Tangled in Ivy, with a Twist

Critical Shopper ARMAND LIMNANDER OCT. 25, 2007 I’VE always thought of myself as a self-consciously boring dresser. For as long as I can remember, my uniform has consisted of polo shirts, V-neck sweaters, dark jeans (preferably with an ironed-in pleat down the front) and sports jackets. For excitement, I occasionally allow myself Hockney-esque color combinations, boldly printed socks and interesting shoes, like my shiny patent leather Top-Siders. A journalist friend was once kind enough to compare, in print, the way I look to “a pervy geography teacher from the 1970s.”It was with equal parts anticipation and trepidation, therefore, that I approached the Gant store on Fifth Avenue and 51st Street. I can still remember the Gant basics I wore as a preteen: no-nonsense plaid shirts and striped sweaters I associate with algebra classes and furtive cigarette puffs in parking lots. Until recently, I didn’t even realize the label had lived on.The three-story building, which reopened a few weeks ago after extensive renovations by the architect Annabelle Selldorf, is sandwiched snugly between Versace and H. Stern, presumably to lure students into picking up a polo shirt ($59.50) while Mom inspects the plunging necklines and aquamarines next door. Pleasantly harmless pop music plays just loud enough to engage young customers without alienating the middle-age European tourists selecting hooded sweatshirts ($99) for the kids back home.Ms. Selldorf’s no-nonsense facade, made of stainless steel and cobalt blue back-painted glass, sits comfortably in its surroundings. Inside, the main attraction is a clean, circular white Corian staircase that feels sculptural and fresh. The front area is devoted to more formal clothes; the collegiate staples are relegated to the back, where the décor rehashes the cinematic fantasy of idyllic 1950s Ivy League life. Striped rugby shirts ($115), bright argyle vests ($79) and varsity jackets ($135) are displayed among hardbacks with irresistible titles like “Criminal Law and Its Processes” and scattered steamer trunks — because as we all know, students are like so into ocean-liner travel.Still, there are plenty of subtly tweaked classics that are as relevant now as they were 50 years ago. Jeans come in various states of distress, but the best are deep indigo without washing, whiskering or ravaging of any kind ($165). In an era of ubiquitous 12-ply cashmere, the zip-collar lamb’s wool sweaters ($125) feel masculine and substantial; a brown Prince of Wales blazer is updated with a functional quilted nylon zip-up vest that can be attached to the lining during winter months ($795).AdvertisementACCESSORIES include woven leather-trim canvas totes ($375) and sturdy wingtips ($245), which are perfectly correct except for the annoying logo stamped on their side. The stiff striped ties ($95) should find an audience among young Republicans who still lament the demise of Arthur Andersen.The basement area is devoted to Rugger, a line a salesman described as “trendy.” This translates into faded denim jackets ($235) and shirts ($115), camouflaged cargo pants ($148) and blazers made of patchwork tweeds of different colors ($295), similar to a style Ralph Lauren showed a couple of seasons ago.AdvertisementTrendy or not, it’s hard not to notice that, even downstairs, the shirts and jackets on the mannequins are severely pinned in the back. In recent years, masculine tailoring has veered sharply toward shorter and slimmer proportions (the Pee-wee Hermanization of men’s wear), and it’s hard to imagine that the college athletes the store so enthusiastically hopes to entice are in need of a gastric bypass. Gant recently collaborated with the downtown store Jeffrey on a more form-fitting, fashion-forward line, but those items are not available in its own flagship. Why not give the core customers the benefit of choice?“The clothes are what they are,” decreed my shopping companion, whose taste runs more toward esoteric creations by barely-out-of-school designers from Northern European countries. “But the mini-Guggenheim on the second floor is totally lame.”The peculiar quasi-gallery in question is dedicated to the history of the brand. There is text on the walls next to a procession of vitrine vignettes illustrating the styles of decades past, with mannequins attired in painfully stereotypical ensembles. (The 1980s display features a businessman in a clown mask and pinstripe suit, smoking a cigar and standing on a pile of fake $100 bills.) Those diligent enough actually to stop and read that Bernard Gant emigrated from Russia in 1914 and settled in New Haven in 1927 will find themselves blocking traffic to the children’s and women’s floor upstairs.There, the men’s offerings have undergone miniaturization and gender reassignment. Tots age 4 to 11 desperate to land an early corporate internship can wear pint-size button-downs ($69) and blazers ($350); the olive green mini-aviator jackets ($198) might come in handy if there is a draft and the recruitment age is dramatically lowered. For women, there are Wellesley-worthy tweed overcoats ($645), thin cardigans ($215) and a sleek black-belted trench ($395).On a second visit to the store, I adjourned to the fitting room with a monumental pile of clothes in tow, determined to see whether Gant could find its way back into my everyday wardrobe. The pale blue corduroy pants ($145) stand a chance, as do the cotton-check shirts ($135) and Fair Isle sweaters ($125). Most of the outfits I tried on certainly looked professorial enough, but there was an indescribable something missing. Then it dawned on me: no matter how hard I tried, I could not find even the faintest hint of perviness.A version of this article appears in print on , on Page G4 of the New York edition with the headline: . Order Reprints| Today's Paper|SubscribeWe’re interested in your feedback on this page. Tell us what you think.See More »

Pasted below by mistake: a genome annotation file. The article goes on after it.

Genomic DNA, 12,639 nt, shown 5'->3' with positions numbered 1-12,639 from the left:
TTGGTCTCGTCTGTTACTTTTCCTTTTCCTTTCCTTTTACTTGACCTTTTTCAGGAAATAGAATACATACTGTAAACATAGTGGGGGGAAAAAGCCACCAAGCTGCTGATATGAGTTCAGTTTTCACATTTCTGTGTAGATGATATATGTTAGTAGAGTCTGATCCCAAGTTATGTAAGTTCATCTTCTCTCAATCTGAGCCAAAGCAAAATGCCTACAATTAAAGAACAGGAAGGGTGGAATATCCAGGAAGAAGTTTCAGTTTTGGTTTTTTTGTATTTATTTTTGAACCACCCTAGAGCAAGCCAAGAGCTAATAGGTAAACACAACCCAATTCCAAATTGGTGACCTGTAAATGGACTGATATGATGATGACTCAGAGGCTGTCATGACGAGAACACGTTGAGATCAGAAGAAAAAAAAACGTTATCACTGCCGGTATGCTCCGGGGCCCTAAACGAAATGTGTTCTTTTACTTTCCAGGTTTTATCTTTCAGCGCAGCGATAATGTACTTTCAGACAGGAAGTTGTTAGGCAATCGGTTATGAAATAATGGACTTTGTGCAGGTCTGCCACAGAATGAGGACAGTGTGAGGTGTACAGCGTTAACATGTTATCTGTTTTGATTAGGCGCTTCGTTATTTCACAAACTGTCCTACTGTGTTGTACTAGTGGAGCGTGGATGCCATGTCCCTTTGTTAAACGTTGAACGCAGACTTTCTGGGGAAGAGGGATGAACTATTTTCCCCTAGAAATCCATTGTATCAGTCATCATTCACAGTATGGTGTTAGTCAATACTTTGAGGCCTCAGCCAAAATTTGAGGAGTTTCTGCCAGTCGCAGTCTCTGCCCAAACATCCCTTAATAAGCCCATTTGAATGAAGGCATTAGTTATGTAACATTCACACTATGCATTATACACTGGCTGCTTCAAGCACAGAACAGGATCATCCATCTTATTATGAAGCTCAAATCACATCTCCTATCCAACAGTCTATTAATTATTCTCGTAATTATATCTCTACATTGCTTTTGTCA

Tangled in Ivy, with a Twist 1